As their efforts began to bear fruit, the boutique’s co-founders discovered that far from being helpers and the refugees victims, the relationship was more cooperative, educational and insightful for both parties.

“We learned that these people have a lot that they can teach us; they have culture, art and creativity that we can benefit from,” said Sahab.

“They are not just refugees, they are people with dreams, potential, capacity, ideas and skills, as well as pain and disappointments. They’re just normal human beings.”

Sahab said that her work with refugees has taught her that “inside every one of us there is a divine power; there is flexibility, and the ability to be creative and overcome hardship.”

In collaboration with Jeddah-based artist Doa Bugis, Bab Boutique recently introduced “Migrating Birds,” a new collection of finely embroidered bags by Syrian refugees in Lebanon based on art pieces created by Bugis, whose works focus on exploring grief, loss, migration and hybrid identities.

“I have been an admirer of Bab for years. The Stories of Syria collection caught my eye and have drawn me into Bab’s own narrative, values and ethics,” said Bugis. “Knowing what they stand for, I said yes without giving it a second thought.

“Migrating Birds has been brewing in my head for years. I’ve always been interested in hybrid identities and spent about six years researching the subject,” Doa Bugis told Arab News.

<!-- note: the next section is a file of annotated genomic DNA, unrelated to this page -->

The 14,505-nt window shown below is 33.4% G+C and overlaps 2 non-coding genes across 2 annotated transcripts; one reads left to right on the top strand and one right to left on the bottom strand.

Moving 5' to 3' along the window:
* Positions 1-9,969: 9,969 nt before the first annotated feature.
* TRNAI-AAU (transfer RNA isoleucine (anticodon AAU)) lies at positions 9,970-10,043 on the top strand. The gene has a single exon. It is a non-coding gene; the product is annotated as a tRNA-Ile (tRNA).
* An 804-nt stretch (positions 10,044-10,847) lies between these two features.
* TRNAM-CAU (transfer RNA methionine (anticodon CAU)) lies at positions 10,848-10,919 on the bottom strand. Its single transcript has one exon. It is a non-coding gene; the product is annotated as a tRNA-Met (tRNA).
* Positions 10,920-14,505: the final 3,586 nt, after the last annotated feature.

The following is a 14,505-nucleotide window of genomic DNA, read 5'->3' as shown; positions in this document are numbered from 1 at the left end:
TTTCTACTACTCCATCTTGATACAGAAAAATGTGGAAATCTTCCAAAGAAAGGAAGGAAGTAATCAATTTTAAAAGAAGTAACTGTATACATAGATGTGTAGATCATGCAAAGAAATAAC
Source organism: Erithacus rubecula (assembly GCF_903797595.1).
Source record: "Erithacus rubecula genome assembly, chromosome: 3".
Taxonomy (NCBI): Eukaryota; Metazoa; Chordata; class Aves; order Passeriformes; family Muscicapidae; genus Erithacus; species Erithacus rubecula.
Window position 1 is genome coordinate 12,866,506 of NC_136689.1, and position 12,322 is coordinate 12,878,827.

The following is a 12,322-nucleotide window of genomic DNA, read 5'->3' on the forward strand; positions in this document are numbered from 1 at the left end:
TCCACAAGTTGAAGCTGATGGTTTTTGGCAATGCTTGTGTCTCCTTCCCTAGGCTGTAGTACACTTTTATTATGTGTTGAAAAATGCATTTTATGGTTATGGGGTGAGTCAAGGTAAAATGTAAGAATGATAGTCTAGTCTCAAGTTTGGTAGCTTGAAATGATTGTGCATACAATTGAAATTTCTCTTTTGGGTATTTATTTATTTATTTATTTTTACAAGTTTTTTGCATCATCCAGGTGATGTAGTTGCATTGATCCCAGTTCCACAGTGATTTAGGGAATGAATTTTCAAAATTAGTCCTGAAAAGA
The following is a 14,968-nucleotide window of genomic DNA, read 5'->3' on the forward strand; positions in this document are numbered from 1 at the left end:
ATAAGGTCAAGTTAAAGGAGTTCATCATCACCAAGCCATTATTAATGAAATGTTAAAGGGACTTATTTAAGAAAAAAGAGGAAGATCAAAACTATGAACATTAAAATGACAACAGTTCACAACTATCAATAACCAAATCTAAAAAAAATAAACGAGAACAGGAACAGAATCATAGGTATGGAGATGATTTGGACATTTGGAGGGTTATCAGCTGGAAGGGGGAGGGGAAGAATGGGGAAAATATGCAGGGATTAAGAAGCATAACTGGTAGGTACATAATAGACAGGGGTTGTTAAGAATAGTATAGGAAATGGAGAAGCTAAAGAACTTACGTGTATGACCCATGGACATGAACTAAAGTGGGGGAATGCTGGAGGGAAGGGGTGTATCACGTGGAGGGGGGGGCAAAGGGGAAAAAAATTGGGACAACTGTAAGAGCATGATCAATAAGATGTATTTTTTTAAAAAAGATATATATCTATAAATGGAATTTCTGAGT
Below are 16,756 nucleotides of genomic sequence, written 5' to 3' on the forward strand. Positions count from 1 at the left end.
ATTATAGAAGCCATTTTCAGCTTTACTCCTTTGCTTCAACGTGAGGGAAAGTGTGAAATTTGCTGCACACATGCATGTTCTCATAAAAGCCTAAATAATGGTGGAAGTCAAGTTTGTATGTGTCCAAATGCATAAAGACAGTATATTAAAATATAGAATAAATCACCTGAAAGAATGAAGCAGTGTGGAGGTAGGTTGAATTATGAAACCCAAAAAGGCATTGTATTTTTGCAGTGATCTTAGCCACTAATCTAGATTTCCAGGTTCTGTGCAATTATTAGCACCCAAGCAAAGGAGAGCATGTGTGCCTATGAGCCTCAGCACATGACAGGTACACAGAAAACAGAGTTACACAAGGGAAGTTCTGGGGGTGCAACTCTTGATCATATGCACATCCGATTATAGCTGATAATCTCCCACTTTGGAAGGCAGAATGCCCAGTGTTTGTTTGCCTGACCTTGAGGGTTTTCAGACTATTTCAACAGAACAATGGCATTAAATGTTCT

“One of the main factors behind mixed identities is migration. It has been a phenomenon rooted in history. People have always relocated for better jobs, opportunities and living conditions. Whether the reasons were religious, economical or educational, uprooting yourself and your family is not an easy journey.”

Bugis sketched this narrative with words and then translated it visually. After many attempts she finally created an eye-catching miniature painting that combined Islamic art and calligraphy.

The finely embroidered bags feature images of birds, and phrases such as “In migration, there is loss and existence.”

Bab now hopes refugees can be valued for the cultural richness they bring with them.

“We want to change the fact that money and property is the judge for someone’s richness. You can be financially poor, but rich in culture and art; we want to make this shift,” Sahab said.

She said that the startup hopes to foster a new approach to humanitarian work that will give people the capacity to build for themselves and sustain their lives.

Bab plans to continue working with refugees on special lines and collections, but is also working on building communities both inside and outside the Kingdom.

“We believe that Bab is an imperfect project, an ever-evolving process of trial and error,” said Sahab.

“We have a growth mindset. We try to have patience and work slowly against societal and business industry expectations.”
Although social entrepreneurship is a new concept in the Saudi market, Sahab is optimistic about the future.

“Social businesses were not popular in the past. However, recently new regulations were set to support them. I expect a better future for social startups and social entrepreneurship.”  

Bab Boutique products are available online and at concept stores in Saudi Arabia. They can be found at and Instagram account